Only if you have an exceptionally strong feeling associated with the object would the feeling override the sensation of looking at it. It’s logical to feel a sensation when looking at something because that is what you’re doing, looking. You’re not thinking about something that might cause a different feeling or any feeling at all, looking at things simply shouldn’t result in feelings, just sensations. Looking and touching and smelling aren’t deep emotions or feelings at all. Well the sensation of looking might cause a feeling of the sensation, but not a feeling of a thought in your head (say that you are ugly). There shouldn’t be any thoughts when you look at something, just your natural, unhindered appreciation of how it looks. I say appreciation because it takes work to look at anything, and that work makes your mind contented by relieving it from boredom.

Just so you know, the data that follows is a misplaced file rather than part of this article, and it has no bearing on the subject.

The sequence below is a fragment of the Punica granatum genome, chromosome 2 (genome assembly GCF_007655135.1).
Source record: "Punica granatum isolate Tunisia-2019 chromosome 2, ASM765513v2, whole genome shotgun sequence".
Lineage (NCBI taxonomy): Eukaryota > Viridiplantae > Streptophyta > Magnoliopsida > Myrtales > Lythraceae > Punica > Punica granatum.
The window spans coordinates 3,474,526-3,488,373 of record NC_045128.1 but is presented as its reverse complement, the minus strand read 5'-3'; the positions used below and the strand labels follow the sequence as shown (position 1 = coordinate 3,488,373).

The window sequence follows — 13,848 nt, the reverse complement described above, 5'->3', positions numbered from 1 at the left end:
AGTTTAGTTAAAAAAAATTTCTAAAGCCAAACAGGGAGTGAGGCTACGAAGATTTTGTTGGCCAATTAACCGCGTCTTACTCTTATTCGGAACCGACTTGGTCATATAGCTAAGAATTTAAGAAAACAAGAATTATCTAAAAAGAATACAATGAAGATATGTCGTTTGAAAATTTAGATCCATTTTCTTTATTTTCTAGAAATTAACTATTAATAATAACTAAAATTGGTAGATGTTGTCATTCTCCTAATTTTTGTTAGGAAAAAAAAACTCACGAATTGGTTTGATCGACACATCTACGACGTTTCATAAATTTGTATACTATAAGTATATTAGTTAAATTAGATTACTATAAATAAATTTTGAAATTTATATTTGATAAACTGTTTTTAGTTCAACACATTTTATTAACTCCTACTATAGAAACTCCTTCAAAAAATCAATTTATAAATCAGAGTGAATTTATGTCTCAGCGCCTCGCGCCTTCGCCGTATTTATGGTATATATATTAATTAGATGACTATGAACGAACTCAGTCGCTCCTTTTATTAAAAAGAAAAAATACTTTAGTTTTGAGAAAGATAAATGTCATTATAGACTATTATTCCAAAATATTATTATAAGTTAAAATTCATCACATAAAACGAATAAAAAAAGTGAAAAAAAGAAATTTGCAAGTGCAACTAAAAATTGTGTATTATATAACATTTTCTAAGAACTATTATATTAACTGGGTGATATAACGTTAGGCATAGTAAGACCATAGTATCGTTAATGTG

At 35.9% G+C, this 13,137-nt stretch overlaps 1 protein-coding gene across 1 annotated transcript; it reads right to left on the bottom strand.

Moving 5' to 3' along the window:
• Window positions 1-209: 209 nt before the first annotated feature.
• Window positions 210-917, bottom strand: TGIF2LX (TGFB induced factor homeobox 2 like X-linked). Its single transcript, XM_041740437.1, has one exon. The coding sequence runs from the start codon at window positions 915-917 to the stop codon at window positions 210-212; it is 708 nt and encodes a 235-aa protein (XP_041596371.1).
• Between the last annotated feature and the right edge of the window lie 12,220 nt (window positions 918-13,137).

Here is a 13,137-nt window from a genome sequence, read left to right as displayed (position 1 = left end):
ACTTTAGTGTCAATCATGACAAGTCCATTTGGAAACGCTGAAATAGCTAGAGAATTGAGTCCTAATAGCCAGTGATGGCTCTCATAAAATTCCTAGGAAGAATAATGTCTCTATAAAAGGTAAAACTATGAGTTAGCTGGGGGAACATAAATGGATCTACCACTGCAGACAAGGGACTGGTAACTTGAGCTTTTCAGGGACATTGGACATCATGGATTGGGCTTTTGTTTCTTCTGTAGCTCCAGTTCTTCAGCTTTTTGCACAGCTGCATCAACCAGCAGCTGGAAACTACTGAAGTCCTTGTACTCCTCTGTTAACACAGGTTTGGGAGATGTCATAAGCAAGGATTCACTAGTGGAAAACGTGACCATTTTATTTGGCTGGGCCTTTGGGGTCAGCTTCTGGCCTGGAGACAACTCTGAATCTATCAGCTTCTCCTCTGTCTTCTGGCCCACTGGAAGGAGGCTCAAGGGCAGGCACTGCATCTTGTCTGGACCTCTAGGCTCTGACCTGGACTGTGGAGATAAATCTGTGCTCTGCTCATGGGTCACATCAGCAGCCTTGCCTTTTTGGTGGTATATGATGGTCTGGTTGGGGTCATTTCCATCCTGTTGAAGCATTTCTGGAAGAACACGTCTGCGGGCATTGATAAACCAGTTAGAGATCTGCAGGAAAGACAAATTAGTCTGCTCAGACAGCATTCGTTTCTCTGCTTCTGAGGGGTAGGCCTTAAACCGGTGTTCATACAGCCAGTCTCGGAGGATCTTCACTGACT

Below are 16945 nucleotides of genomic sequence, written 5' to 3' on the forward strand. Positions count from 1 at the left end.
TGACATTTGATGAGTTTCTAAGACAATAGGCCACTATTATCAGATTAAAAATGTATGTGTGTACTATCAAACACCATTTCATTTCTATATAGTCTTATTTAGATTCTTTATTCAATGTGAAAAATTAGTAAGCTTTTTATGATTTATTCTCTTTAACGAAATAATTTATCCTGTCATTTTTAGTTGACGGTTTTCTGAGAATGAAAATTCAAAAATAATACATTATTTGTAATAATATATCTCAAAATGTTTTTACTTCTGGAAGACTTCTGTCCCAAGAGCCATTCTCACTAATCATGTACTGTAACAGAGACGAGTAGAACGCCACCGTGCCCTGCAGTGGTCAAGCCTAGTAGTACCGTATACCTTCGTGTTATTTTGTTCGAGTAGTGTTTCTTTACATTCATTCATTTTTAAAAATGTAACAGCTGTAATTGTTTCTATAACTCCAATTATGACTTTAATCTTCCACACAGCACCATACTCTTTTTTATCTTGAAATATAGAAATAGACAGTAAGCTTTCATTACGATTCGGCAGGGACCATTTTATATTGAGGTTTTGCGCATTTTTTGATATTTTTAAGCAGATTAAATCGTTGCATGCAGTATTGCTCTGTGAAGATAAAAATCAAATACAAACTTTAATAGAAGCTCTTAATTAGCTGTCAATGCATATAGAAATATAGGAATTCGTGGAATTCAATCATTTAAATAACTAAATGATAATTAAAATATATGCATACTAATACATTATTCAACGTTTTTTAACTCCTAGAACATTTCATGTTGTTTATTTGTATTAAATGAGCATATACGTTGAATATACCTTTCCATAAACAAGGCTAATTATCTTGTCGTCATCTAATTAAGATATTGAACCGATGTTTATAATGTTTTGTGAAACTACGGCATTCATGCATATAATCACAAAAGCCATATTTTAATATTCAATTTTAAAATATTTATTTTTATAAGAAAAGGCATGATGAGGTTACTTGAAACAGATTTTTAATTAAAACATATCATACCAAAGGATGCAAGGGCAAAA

So it’s clear that if the connection between an image and the sensation of that image is broken, you have a problem. Every image should have a sensation, because that’s what seeing is, it’s a sensation not an emotion. That sensation is just a sensation, and nothing more. The only reason it might be connected (the image) might be connected to an emotion is if the sensation you get when looking at something you have thoughts about, ah that sensation is an ugly sensation, or that sensation is a good sensation, therefore the object must be pretty. You just need to relate the image to a sensation, then the sensation to an emotion or feeling, not the image directly to an emotion. Your intellectual mind is overriding your natural feelings. It is very hard to explain why that is happening.